• Observe any KS2 tests being administered
  • See evidence to show that pupils using access arrangements, for example prompters, scribes or readers, are doing so in accordance with normal classroom practice.

KS2 Writing moderation

We are required to externally moderate a sample of at least 25% of LA maintained schools, on behalf of the Secretary of State for Education, to validate KS2 writing TA judgements.

Schools with identified needs or other circumstances, e.g. a teacher new to year two, an NQT, a new headteacher, Ofsted category, STA concerns or previous issues are included more frequently.

Academies are responsible for confirming their choice of LA external moderation provider to STA during the autumn term. Academies are treated in the same way as maintained schools in the external moderation process. LAs must ensure that academies are moderated once every 4 years or more frequently if required, in addition to the 25% sample of LA maintained schools.

SEND monitoring

Support services are in place to secure strong leadership for SEND in schools and schools can access peer reviews on request through Ealing primary Teaching School Alliance or through the secondary SENCo network. Challenge on pupil performance, provision and attendance is presented as appropriate in conjunction with the School effectiveness policy 2019 (EGfL log in required)

Where there are significant risk alerts that schools may not be meeting their duties in relation to the Code of Practice 2015, the LA will commission a full SEND monitoring visit and report.

SACRE

We are required to:

  • Establish a permanent Standing Advisory Council for Religious Education
    • (SACRE) composed of four committees, and to appoint representatives to each of these committees (A) Christian denominations and other religions and tradition (B) Church of England (C) Teachers' associations (D) the LA Establish an occasional body called the Agreed Syllabus Conference to review the local agreed syllabus
  • Institute a review of the local agreed syllabus within five years of the last review
  • Ensure that the membership of committee A on SACRE and the ASC is broadly representative of the traditions in the area, and that, as far as is possible, the members selected are representative of their tradition
  • Fund and support SACRE and the ASC to such an extent that they can effectively carry out their function.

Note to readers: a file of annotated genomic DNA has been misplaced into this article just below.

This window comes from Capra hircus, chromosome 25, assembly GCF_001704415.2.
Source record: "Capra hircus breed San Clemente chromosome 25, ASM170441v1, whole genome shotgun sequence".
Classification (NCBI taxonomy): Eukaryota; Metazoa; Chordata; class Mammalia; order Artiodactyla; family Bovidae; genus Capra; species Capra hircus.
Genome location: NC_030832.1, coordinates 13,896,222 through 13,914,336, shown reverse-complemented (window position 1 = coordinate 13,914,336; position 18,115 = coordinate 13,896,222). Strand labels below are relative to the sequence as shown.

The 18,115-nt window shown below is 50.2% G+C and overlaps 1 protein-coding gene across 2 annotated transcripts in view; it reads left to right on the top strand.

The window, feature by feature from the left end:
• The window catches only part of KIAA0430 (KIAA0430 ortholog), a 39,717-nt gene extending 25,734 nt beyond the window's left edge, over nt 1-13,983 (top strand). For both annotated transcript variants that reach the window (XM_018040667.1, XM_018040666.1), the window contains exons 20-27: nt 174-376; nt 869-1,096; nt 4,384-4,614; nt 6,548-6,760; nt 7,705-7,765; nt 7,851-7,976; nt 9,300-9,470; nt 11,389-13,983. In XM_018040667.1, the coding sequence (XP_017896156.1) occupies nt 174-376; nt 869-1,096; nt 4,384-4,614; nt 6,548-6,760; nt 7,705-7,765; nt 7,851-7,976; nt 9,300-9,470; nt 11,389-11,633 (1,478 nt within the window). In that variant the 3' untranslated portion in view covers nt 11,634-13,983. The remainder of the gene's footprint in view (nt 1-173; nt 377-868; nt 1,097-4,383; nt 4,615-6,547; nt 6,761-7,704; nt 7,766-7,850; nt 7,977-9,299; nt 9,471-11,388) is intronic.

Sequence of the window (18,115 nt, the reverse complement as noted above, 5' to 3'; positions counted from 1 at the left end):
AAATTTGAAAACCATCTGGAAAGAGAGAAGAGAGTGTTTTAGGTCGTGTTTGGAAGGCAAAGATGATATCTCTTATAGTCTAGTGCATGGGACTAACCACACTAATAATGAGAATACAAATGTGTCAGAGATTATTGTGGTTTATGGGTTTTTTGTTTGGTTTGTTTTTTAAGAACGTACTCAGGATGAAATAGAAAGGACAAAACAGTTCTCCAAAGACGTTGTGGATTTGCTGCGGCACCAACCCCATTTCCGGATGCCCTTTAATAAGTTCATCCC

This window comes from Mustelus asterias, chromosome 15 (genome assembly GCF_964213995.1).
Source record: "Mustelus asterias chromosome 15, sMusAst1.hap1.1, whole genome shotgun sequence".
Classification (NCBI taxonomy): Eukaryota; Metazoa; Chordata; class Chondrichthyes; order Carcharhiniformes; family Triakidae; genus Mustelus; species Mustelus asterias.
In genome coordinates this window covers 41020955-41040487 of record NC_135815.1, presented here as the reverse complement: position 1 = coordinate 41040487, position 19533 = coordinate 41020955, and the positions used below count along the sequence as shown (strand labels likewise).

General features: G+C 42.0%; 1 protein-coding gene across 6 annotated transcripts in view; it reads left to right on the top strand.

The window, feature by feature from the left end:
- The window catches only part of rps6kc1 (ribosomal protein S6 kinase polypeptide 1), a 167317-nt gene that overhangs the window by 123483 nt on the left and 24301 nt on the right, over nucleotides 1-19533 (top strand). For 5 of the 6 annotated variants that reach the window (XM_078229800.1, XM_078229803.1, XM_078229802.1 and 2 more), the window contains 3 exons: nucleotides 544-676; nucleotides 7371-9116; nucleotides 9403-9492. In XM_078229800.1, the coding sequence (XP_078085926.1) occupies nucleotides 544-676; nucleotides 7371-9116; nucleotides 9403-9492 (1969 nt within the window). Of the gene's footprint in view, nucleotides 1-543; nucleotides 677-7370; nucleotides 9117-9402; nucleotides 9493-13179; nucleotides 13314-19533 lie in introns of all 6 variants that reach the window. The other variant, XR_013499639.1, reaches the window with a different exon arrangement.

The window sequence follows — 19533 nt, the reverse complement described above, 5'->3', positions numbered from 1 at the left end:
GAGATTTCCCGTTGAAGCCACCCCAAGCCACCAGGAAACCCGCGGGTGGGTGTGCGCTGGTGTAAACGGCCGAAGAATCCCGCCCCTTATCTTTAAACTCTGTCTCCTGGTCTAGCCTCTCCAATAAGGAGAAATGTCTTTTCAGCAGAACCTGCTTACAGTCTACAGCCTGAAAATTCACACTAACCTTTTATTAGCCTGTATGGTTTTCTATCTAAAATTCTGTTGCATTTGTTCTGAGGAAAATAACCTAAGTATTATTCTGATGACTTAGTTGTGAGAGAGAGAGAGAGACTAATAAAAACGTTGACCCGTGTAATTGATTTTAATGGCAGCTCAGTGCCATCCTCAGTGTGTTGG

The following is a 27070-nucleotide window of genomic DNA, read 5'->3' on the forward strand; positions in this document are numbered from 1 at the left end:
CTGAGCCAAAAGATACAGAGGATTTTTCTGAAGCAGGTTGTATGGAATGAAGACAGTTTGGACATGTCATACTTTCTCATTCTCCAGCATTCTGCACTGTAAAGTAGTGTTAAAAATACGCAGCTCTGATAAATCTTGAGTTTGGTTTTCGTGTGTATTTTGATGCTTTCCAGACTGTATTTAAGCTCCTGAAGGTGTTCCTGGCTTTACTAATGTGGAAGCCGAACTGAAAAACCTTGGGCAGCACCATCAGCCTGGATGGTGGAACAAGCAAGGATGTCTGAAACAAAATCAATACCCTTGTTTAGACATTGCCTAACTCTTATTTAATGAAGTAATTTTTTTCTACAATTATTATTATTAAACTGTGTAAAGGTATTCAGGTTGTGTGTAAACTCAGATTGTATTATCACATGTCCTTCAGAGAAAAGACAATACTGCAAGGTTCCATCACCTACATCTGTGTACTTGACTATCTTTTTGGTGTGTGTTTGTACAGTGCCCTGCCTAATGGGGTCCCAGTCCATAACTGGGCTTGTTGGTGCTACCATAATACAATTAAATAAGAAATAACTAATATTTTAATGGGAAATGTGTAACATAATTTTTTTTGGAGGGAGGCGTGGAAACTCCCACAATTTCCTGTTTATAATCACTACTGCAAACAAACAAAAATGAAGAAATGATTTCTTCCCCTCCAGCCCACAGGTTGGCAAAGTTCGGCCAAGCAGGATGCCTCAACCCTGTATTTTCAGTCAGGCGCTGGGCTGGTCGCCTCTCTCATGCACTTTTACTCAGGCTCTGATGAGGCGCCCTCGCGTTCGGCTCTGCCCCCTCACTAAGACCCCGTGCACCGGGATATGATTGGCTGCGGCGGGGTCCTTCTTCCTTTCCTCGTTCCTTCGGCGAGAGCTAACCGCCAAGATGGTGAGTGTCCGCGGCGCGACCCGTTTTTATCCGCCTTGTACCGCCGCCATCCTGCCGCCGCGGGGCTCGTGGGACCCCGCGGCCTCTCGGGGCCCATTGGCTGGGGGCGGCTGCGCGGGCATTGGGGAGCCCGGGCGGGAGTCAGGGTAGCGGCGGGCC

Academies can use the locally agreed syllabus.

Governance

  • Check and make the Instrument of Government for all maintained schools and federations of maintained schools
  • Provide information and training for school governors
  • Nominate local authority governors for all maintained school governing boards
  • Arrange for parent governor representatives to local authority scrutiny committees dealing with education
  • Establish temporary governing boards for new maintained schools
  • Arrangements for the election of parent and staff governors - This may be delegated to the headteacher
  • Schools causing concern – appointment of members to an interim executive board
  • Schools causing concern – a duty to facilitate academy conversion where the RSC has identified an academy trust to run a maintained school
  • Provide advice to governing boards in relation to staff pay
  • Ensure that governing boards carry out their safeguarding duties effectively
  • Monitor the governing boards compliance with the requirements of their financial scheme

Elective home education

In England, education is compulsory, but school is not. The law allows parents to educate their child at home instead of sending them to school.

The responsibility of parents in elective home education is established in Section 7 of the Education Act 1996: “The parent of every child of compulsory school age shall cause him to receive efficient full-time education suitable-(a) to his age, ability and aptitude and (b) to any special educational needs he may have, either by regular attendance at school or otherwise.”

Our education consultant for children educated at home has a duty to intervene should the education provision be deemed unsuitable. The education consultant makes annual enquiries and offers support and recommendations when requested or if parents are in the initial stages or if there is information to suggest that the education may not be suitable.

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Last updated: 16 Feb 2021